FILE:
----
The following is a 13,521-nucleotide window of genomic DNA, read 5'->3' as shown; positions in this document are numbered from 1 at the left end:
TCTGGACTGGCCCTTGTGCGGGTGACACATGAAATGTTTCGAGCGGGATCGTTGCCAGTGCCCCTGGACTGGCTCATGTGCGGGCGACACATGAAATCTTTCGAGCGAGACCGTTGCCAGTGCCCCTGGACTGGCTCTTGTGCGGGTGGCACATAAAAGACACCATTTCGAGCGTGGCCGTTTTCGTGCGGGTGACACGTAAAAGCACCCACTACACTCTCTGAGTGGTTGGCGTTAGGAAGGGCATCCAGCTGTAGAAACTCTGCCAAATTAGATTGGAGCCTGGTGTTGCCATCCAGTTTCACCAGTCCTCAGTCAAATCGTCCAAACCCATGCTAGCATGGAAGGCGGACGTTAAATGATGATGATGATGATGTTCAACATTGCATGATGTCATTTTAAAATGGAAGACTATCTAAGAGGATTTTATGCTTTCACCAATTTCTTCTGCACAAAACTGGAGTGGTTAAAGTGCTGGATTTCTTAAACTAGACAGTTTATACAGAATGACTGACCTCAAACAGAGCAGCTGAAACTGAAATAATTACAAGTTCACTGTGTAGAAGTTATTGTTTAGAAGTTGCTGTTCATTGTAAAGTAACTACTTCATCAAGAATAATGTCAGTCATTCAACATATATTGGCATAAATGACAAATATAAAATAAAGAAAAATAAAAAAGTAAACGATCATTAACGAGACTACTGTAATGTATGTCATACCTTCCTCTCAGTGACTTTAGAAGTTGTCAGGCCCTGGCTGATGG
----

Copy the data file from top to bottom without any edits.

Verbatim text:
The following is a 13,521-nucleotide window of genomic DNA, read 5'->3' as shown; positions in this document are numbered from 1 at the left end:
TCTGGACTGGCCCTTGTGCGGGTGACACATGAAATGTTTCGAGCGGGATCGTTGCCAGTGCCCCTGGACTGGCTCATGTGCGGGCGACACATGAAATCTTTCGAGCGAGACCGTTGCCAGTGCCCCTGGACTGGCTCTTGTGCGGGTGGCACATAAAAGACACCATTTCGAGCGTGGCCGTTTTCGTGCGGGTGACACGTAAAAGCACCCACTACACTCTCTGAGTGGTTGGCGTTAGGAAGGGCATCCAGCTGTAGAAACTCTGCCAAATTAGATTGGAGCCTGGTGTTGCCATCCAGTTTCACCAGTCCTCAGTCAAATCGTCCAAACCCATGCTAGCATGGAAGGCGGACGTTAAATGATGATGATGATGATGTTCAACATTGCATGATGTCATTTTAAAATGGAAGACTATCTAAGAGGATTTTATGCTTTCACCAATTTCTTCTGCACAAAACTGGAGTGGTTAAAGTGCTGGATTTCTTAAACTAGACAGTTTATACAGAATGACTGACCTCAAACAGAGCAGCTGAAACTGAAATAATTACAAGTTCACTGTGTAGAAGTTATTGTTTAGAAGTTGCTGTTCATTGTAAAGTAACTACTTCATCAAGAATAATGTCAGTCATTCAACATATATTGGCATAAATGACAAATATAAAATAAAGAAAAATAAAAAAGTAAACGATCATTAACGAGACTACTGTAATGTATGTCATACCTTCCTCTCAGTGACTTTAGAAGTTGTCAGGCCCTGGCTGATGG